TRI AN/PRC-152 (2022/2023 model)

The TRI(iumph Industries) AN/PRC-152 two way radio is at first glance a rather silly device, a clone of the extremely capable and expensive Harris AN/PRC-152 (Falcon III) software defined hand held radio.

Is it worth the money at all?

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TRI is a fairly well known name in some circles, the company seems to have very limited direct presence with no English language web site. They seem to have found a niche in catering primarily to the airsoft/mil-a-boo crowd, a market that generally favours authentic-looking military replicas including for their communications solutions.

The TRI 152 is certainly polarising in the ham radio world, and looking at various forums we generally find a few different groupings which I'll summarise as:

  • ”it's for fucking plebs that can't afford the real thing”
  • ”it's probably shit for airsoft weebs”
  • ”I used the real thing in -insert country here- and the real deal was shit too”
  • ”I bought one and it's cool”
  • ”-various racist remarks on Chinese manufacturing-”

I will admit to having a certain attraction to the military æsthetic, and so I ordered one to try out. Shipping took a while, I was informed by the seller that the delay was due to this being the latest production batch directly from the factory.

It is worth noting that these radios exist in various variants, with some differences in features. TAC-sky is another manufacturer of a seemingly very similar device, that model seems to include a GPS receiver as well.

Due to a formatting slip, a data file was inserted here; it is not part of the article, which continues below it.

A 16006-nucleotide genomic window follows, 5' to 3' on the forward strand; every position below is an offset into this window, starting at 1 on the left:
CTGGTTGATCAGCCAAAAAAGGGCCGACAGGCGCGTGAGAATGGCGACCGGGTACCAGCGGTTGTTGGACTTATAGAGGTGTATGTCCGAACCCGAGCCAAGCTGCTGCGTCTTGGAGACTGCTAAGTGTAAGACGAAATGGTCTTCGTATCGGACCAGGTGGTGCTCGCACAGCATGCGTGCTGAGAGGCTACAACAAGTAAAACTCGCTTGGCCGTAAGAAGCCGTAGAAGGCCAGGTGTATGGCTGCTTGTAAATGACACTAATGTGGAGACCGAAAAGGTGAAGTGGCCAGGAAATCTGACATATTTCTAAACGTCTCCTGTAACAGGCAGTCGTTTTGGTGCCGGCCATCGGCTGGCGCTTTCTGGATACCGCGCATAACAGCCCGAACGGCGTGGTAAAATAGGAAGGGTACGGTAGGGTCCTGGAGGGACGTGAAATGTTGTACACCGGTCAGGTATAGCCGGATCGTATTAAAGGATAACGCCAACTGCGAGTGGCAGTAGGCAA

Pre-2022 models of the radio seem to have a more limited feature set. The first issue of this radio from memory popped up around 2017, and seemed to essentially be a Baofeng UV-5R radio in every way.


The basic listed specifications are:

  • Aluminium shell, æsthetic replica of the Harris product
  • Compatible with e.g. H-250 handsets, dynamic or electret microphones supported (MIL-DTL-55116 6 pin handset connector; 5 pin compatible)
  • Compatible with genuine Harris batteries and antennas
    • One battery option is a 6-cell 12 V (3S) case that can be fitted with 6 18650 cells
  • Transmit/receive coverage 136-174 and 400-480 MHz at 15 W power, standard narrow-band FM
    • Limited power in the 220 (220-259) and 350 (330-370) MHz bands
    • (The Harris device covers approximately 30-512 MHz with software defined modulation types)
  • Broadcast FM and Air-band AM reception
  • Dual receiver (implied to be a true double receiver, not just a scanner)
  • Cross-band repeater support
  • Speech compander & encryption (assumed to be a basic spectral inversion type)
  • Support for an external wrist-mounted external control unit (KDU)

The TRI variant does not seem to support PC-programming, while the TAC variant seems to have a USB-cable that plugs into the U-229 connector. The TAC variant does seem to be slightly different from available pictures, using e.g. a slightly greener LCD backlight vs. the TRI unit.

The biggest question to answer is how does the radio perform, have TRI used the fairly large internal volume and price to stuff in a high performance radio with excellent performance, or did they just put some COTS radio modules in a fancy case and call it good?